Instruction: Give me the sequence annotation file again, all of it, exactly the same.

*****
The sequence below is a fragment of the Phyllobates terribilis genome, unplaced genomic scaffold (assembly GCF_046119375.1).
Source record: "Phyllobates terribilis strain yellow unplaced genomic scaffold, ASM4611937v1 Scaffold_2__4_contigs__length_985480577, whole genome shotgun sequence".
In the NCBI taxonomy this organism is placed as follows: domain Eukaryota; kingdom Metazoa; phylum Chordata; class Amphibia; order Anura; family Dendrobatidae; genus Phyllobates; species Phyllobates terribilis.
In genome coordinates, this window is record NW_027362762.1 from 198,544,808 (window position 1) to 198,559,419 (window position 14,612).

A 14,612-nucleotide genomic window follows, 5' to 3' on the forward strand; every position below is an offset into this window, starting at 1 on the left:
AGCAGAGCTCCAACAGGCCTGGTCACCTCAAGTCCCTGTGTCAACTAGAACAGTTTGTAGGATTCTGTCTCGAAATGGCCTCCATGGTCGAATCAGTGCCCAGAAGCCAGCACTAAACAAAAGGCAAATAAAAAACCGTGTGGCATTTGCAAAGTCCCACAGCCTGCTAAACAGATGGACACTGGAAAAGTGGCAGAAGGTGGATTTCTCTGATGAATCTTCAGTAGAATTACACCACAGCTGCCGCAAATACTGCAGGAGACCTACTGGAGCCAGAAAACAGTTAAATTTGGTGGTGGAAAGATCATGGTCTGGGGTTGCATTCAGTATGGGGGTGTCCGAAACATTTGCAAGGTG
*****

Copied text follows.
The sequence below is a fragment of the Phyllobates terribilis genome, unplaced genomic scaffold (assembly GCF_046119375.1).
Source record: "Phyllobates terribilis strain yellow unplaced genomic scaffold, ASM4611937v1 Scaffold_2__4_contigs__length_985480577, whole genome shotgun sequence".
In the NCBI taxonomy this organism is placed as follows: domain Eukaryota; kingdom Metazoa; phylum Chordata; class Amphibia; order Anura; family Dendrobatidae; genus Phyllobates; species Phyllobates terribilis.
In genome coordinates, this window is record NW_027362762.1 from 198,544,808 (window position 1) to 198,559,419 (window position 14,612).

A 14,612-nucleotide genomic window follows, 5' to 3' on the forward strand; every position below is an offset into this window, starting at 1 on the left:
AGCAGAGCTCCAACAGGCCTGGTCACCTCAAGTCCCTGTGTCAACTAGAACAGTTTGTAGGATTCTGTCTCGAAATGGCCTCCATGGTCGAATCAGTGCCCAGAAGCCAGCACTAAACAAAAGGCAAATAAAAAACCGTGTGGCATTTGCAAAGTCCCACAGCCTGCTAAACAGATGGACACTGGAAAAGTGGCAGAAGGTGGATTTCTCTGATGAATCTTCAGTAGAATTACACCACAGCTGCCGCAAATACTGCAGGAGACCTACTGGAGCCAGAAAACAGTTAAATTTGGTGGTGGAAAGATCATGGTCTGGGGTTGCATTCAGTATGGGGGTGTCCGAAACATTTGCAAGGTG